During the dive he was developing a lot of condensation in the loop and it was gargling. So every so often he would remove the dsv, hold it above his head, lean to the right and shake it a bit to clear the water. The last time he performed this procedure, he shook it particularly hard. This is when the hose detached. Holding the loop at this angle could remove the locking tension from the bayonet and allow it to unwind.

We had passed a couple of restrictions and made some contact with the cave. That may have been a contributing factor.

We really don’t know what happened. That is an educated guess.

However, I have an alternate theory. God reached down from heaven and detached the hose to teach us a lesson. Just another act of God, like a tree falling on my car.

I know that is a long shot, but we really never came to a solid conclusion. An inspection of the unit never revealed any problems.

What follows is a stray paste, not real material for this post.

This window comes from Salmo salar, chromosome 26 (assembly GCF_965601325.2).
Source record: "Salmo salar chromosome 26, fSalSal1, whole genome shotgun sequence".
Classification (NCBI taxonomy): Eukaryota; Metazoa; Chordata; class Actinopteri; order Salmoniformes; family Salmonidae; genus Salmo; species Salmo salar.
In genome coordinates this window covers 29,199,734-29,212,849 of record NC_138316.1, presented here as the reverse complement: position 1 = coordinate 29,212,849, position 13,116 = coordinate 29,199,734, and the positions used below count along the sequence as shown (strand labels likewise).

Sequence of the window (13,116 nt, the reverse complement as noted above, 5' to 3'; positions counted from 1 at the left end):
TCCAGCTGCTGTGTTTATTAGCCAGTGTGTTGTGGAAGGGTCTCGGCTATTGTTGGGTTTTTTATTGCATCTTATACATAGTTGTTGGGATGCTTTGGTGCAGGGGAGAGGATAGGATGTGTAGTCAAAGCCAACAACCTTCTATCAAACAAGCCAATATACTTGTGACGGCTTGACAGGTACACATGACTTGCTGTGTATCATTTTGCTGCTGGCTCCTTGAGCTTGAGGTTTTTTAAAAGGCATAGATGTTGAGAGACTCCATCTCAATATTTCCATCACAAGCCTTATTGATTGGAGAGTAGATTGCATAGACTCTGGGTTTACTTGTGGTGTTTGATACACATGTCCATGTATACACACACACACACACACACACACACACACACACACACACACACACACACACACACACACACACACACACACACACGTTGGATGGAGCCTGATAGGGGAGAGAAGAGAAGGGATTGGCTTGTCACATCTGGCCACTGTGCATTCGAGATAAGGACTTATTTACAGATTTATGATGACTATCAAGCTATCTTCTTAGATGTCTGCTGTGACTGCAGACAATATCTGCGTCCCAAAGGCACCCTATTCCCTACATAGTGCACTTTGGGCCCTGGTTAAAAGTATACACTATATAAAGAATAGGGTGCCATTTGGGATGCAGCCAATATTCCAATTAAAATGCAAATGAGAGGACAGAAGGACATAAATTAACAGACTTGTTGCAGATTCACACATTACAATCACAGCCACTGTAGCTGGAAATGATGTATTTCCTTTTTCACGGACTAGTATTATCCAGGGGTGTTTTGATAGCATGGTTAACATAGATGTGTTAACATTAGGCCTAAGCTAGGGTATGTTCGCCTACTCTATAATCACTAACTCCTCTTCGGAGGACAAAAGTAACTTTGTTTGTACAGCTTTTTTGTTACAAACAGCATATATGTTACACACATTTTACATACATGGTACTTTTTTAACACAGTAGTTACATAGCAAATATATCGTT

2 J. Evans { 07.29.08 at 12:17 pm }

What makes you both competent divers are the resulting tactics
used in an accident prone situation-! One or both of you may have perished had you not stopped & thought about what your next moves will be-! You don’t learn this in class, you learn it by experience-!
But what do I know……I’m only a novice cave diver-! Who has been here & have done what you guys have just been thru. Perhaps not in the same system or breathing mediums, but never-the-less, a panic situation turned into a strained but successful dive-! Your next dive will be even be better & more enjoyable for both of you. Very smart & nicely done.